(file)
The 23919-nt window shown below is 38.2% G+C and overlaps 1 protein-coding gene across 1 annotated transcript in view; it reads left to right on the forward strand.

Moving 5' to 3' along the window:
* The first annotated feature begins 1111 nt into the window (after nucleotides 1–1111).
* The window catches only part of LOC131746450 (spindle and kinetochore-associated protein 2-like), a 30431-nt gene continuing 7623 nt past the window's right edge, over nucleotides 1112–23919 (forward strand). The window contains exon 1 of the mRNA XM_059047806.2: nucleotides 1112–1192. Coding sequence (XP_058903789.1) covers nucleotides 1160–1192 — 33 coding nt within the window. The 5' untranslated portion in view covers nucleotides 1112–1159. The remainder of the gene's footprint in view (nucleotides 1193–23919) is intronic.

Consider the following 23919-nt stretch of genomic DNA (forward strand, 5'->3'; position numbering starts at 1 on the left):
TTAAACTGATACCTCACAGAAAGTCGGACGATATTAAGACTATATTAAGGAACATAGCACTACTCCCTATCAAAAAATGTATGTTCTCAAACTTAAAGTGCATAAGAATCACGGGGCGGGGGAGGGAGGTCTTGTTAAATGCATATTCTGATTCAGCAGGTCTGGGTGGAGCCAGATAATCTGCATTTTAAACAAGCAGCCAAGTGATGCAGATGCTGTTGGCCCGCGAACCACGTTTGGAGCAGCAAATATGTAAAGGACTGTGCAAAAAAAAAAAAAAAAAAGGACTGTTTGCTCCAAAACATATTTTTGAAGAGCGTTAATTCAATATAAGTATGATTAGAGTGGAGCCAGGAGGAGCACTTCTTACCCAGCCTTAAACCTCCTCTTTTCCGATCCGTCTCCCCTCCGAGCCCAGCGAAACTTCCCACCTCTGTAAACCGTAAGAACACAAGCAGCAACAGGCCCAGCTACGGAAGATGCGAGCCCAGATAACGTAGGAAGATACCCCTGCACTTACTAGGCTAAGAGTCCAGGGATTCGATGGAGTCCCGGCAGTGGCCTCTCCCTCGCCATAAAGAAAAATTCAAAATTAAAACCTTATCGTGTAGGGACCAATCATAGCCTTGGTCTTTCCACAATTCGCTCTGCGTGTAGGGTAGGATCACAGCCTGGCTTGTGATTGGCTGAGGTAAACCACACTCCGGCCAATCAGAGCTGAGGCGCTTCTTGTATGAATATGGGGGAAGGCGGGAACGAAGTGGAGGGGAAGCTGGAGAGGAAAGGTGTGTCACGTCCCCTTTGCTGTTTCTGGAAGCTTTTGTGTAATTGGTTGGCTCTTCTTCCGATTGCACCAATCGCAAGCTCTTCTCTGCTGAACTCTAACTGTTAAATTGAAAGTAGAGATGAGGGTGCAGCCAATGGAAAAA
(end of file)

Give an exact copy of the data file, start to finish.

The 23919-nt window shown below is 38.2% G+C and overlaps 1 protein-coding gene across 1 annotated transcript in view; it reads left to right on the forward strand.

Moving 5' to 3' along the window:
* The first annotated feature begins 1111 nt into the window (after nucleotides 1–1111).
* The window catches only part of LOC131746450 (spindle and kinetochore-associated protein 2-like), a 30431-nt gene continuing 7623 nt past the window's right edge, over nucleotides 1112–23919 (forward strand). The window contains exon 1 of the mRNA XM_059047806.2: nucleotides 1112–1192. Coding sequence (XP_058903789.1) covers nucleotides 1160–1192 — 33 coding nt within the window. The 5' untranslated portion in view covers nucleotides 1112–1159. The remainder of the gene's footprint in view (nucleotides 1193–23919) is intronic.

Consider the following 23919-nt stretch of genomic DNA (forward strand, 5'->3'; position numbering starts at 1 on the left):
TTAAACTGATACCTCACAGAAAGTCGGACGATATTAAGACTATATTAAGGAACATAGCACTACTCCCTATCAAAAAATGTATGTTCTCAAACTTAAAGTGCATAAGAATCACGGGGCGGGGGAGGGAGGTCTTGTTAAATGCATATTCTGATTCAGCAGGTCTGGGTGGAGCCAGATAATCTGCATTTTAAACAAGCAGCCAAGTGATGCAGATGCTGTTGGCCCGCGAACCACGTTTGGAGCAGCAAATATGTAAAGGACTGTGCAAAAAAAAAAAAAAAAAAGGACTGTTTGCTCCAAAACATATTTTTGAAGAGCGTTAATTCAATATAAGTATGATTAGAGTGGAGCCAGGAGGAGCACTTCTTACCCAGCCTTAAACCTCCTCTTTTCCGATCCGTCTCCCCTCCGAGCCCAGCGAAACTTCCCACCTCTGTAAACCGTAAGAACACAAGCAGCAACAGGCCCAGCTACGGAAGATGCGAGCCCAGATAACGTAGGAAGATACCCCTGCACTTACTAGGCTAAGAGTCCAGGGATTCGATGGAGTCCCGGCAGTGGCCTCTCCCTCGCCATAAAGAAAAATTCAAAATTAAAACCTTATCGTGTAGGGACCAATCATAGCCTTGGTCTTTCCACAATTCGCTCTGCGTGTAGGGTAGGATCACAGCCTGGCTTGTGATTGGCTGAGGTAAACCACACTCCGGCCAATCAGAGCTGAGGCGCTTCTTGTATGAATATGGGGGAAGGCGGGAACGAAGTGGAGGGGAAGCTGGAGAGGAAAGGTGTGTCACGTCCCCTTTGCTGTTTCTGGAAGCTTTTGTGTAATTGGTTGGCTCTTCTTCCGATTGCACCAATCGCAAGCTCTTCTCTGCTGAACTCTAACTGTTAAATTGAAAGTAGAGATGAGGGTGCAGCCAATGGAAAAA